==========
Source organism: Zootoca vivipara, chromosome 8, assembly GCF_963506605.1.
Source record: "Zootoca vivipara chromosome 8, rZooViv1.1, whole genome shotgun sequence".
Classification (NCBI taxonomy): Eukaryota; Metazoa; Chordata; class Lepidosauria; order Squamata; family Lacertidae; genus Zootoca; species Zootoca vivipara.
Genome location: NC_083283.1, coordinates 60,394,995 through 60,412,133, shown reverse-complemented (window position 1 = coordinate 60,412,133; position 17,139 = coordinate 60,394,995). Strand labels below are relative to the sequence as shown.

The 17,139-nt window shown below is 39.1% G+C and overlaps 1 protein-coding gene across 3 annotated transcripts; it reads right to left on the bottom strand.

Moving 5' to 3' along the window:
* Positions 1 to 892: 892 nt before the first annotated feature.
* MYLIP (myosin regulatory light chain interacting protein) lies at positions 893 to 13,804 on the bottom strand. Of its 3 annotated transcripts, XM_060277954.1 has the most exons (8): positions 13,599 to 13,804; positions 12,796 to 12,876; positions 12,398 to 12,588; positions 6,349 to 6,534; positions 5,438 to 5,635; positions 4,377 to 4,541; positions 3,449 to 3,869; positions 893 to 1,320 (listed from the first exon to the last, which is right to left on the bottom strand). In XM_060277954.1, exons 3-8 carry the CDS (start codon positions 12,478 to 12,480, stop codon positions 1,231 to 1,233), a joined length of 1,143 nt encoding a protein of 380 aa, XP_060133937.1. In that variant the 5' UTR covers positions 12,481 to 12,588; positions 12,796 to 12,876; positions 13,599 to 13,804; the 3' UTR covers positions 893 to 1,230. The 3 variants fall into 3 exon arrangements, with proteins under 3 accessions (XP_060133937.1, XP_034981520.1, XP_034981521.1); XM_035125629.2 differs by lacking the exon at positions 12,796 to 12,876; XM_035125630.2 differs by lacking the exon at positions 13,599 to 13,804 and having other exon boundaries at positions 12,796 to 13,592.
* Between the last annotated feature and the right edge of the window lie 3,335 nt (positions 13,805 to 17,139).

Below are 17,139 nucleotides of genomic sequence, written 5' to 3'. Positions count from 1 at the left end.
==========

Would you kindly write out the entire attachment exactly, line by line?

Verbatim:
Source organism: Zootoca vivipara, chromosome 8, assembly GCF_963506605.1.
Source record: "Zootoca vivipara chromosome 8, rZooViv1.1, whole genome shotgun sequence".
Classification (NCBI taxonomy): Eukaryota; Metazoa; Chordata; class Lepidosauria; order Squamata; family Lacertidae; genus Zootoca; species Zootoca vivipara.
Genome location: NC_083283.1, coordinates 60,394,995 through 60,412,133, shown reverse-complemented (window position 1 = coordinate 60,412,133; position 17,139 = coordinate 60,394,995). Strand labels below are relative to the sequence as shown.

The 17,139-nt window shown below is 39.1% G+C and overlaps 1 protein-coding gene across 3 annotated transcripts; it reads right to left on the bottom strand.

Moving 5' to 3' along the window:
* Positions 1 to 892: 892 nt before the first annotated feature.
* MYLIP (myosin regulatory light chain interacting protein) lies at positions 893 to 13,804 on the bottom strand. Of its 3 annotated transcripts, XM_060277954.1 has the most exons (8): positions 13,599 to 13,804; positions 12,796 to 12,876; positions 12,398 to 12,588; positions 6,349 to 6,534; positions 5,438 to 5,635; positions 4,377 to 4,541; positions 3,449 to 3,869; positions 893 to 1,320 (listed from the first exon to the last, which is right to left on the bottom strand). In XM_060277954.1, exons 3-8 carry the CDS (start codon positions 12,478 to 12,480, stop codon positions 1,231 to 1,233), a joined length of 1,143 nt encoding a protein of 380 aa, XP_060133937.1. In that variant the 5' UTR covers positions 12,481 to 12,588; positions 12,796 to 12,876; positions 13,599 to 13,804; the 3' UTR covers positions 893 to 1,230. The 3 variants fall into 3 exon arrangements, with proteins under 3 accessions (XP_060133937.1, XP_034981520.1, XP_034981521.1); XM_035125629.2 differs by lacking the exon at positions 12,796 to 12,876; XM_035125630.2 differs by lacking the exon at positions 13,599 to 13,804 and having other exon boundaries at positions 12,796 to 13,592.
* Between the last annotated feature and the right edge of the window lie 3,335 nt (positions 13,805 to 17,139).

Below are 17,139 nucleotides of genomic sequence, written 5' to 3'. Positions count from 1 at the left end.